| Quote #1
Let not thy mother lose her prayers, Hamlet:
"Wittenberg" is shorthand for "Protestant," since that's the city and university where Martin Luther wrote his Ninety-five Theses. But the play can't seem to make up its mind about whether or not the play is set in a Catholic or Protestant world—just like England itself, throughout most of the 16th century.
| Quote #2
I am thy father's spirit,
Hmm. This is interesting. The Ghost not only claims to be Hamlet's "father's spirit"; it also suggests that it's a Purgatorial ghost. Purgatory was often imagined as a fiery place where souls "purged away" their sins before going to heaven. Major difference, though: Purgatorial spirits returned to ask loved ones for prayers that could help them reach heaven faster. This ghost? He's a little more interested in revenge.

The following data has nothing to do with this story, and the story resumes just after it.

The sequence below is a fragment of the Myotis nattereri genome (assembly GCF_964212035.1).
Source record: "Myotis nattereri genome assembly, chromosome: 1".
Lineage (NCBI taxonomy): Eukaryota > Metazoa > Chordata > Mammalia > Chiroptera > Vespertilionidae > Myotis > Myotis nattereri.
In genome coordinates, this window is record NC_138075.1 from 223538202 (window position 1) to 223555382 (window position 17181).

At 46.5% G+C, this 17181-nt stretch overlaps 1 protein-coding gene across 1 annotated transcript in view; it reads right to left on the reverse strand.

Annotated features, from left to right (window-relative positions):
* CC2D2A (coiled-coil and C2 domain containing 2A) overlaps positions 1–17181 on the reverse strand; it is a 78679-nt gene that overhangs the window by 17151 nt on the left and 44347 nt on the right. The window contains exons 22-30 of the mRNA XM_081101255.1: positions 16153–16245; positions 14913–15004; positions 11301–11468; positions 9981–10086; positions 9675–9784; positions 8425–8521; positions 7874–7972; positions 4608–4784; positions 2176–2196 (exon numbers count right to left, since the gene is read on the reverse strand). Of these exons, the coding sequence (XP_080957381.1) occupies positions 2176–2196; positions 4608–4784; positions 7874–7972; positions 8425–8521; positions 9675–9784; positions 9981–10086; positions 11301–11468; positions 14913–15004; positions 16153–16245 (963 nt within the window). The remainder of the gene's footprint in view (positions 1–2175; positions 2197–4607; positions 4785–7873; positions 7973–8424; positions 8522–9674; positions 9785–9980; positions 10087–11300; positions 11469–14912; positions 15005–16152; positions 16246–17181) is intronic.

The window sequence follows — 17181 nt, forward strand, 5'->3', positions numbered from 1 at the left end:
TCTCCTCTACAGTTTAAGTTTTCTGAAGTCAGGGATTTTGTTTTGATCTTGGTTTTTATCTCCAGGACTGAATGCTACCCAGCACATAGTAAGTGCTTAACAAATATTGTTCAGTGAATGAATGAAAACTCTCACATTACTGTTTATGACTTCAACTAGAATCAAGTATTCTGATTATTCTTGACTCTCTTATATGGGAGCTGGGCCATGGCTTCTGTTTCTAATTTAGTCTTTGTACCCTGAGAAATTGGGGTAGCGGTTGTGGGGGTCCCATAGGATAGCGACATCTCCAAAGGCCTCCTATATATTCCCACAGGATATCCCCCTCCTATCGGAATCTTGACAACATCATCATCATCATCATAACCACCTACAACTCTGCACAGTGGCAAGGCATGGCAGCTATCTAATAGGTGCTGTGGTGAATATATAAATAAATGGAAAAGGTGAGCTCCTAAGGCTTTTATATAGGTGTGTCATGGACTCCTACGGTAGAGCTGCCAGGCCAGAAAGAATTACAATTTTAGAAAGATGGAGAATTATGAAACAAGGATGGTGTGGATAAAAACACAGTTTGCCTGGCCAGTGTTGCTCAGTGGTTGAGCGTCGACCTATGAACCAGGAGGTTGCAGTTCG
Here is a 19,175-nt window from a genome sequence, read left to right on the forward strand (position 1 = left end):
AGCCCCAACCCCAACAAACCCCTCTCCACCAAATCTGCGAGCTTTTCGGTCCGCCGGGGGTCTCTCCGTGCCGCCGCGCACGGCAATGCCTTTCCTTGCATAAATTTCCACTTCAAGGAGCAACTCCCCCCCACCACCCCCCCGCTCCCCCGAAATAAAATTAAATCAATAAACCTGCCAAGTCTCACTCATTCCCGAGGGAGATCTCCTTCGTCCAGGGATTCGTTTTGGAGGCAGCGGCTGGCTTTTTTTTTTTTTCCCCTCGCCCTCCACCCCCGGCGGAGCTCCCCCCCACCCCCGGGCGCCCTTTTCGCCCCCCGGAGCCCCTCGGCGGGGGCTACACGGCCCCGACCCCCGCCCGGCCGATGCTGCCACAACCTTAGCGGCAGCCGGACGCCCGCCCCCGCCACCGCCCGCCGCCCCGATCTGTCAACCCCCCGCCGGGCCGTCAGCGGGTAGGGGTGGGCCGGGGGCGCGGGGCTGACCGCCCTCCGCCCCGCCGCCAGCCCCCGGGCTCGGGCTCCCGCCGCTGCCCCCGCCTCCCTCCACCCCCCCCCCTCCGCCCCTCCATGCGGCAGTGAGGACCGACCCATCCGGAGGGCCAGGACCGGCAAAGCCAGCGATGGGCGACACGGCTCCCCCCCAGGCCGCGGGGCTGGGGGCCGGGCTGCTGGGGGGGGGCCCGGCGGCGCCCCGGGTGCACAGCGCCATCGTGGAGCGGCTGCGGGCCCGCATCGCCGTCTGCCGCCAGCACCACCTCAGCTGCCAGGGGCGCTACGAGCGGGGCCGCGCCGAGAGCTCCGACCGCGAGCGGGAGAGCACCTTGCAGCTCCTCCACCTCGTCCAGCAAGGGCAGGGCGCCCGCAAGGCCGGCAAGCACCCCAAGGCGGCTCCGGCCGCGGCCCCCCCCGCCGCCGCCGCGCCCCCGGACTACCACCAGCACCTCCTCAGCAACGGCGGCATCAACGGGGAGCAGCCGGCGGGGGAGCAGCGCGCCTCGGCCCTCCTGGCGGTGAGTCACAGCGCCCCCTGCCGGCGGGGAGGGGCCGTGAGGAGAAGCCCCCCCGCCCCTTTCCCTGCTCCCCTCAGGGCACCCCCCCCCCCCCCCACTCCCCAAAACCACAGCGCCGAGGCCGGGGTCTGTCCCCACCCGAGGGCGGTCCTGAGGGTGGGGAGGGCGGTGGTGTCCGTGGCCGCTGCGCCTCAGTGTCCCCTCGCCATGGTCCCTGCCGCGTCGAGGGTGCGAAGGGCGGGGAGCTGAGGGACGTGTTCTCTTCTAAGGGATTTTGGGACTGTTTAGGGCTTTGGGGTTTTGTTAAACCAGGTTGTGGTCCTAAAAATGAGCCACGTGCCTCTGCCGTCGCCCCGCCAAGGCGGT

| Quote #3
Revenge his foul and most unnatural murder.
Purgatorial spirits weren't in the habit of asking living relatives to murder other people (murder being a major sin for both Protestants and Catholics) to help them get to heaven. That's more along the lines of a vengeful ghost. Is Shakespeare just picking and choosing? Or is he purposefully weaving together multiple literary and cultural traditions?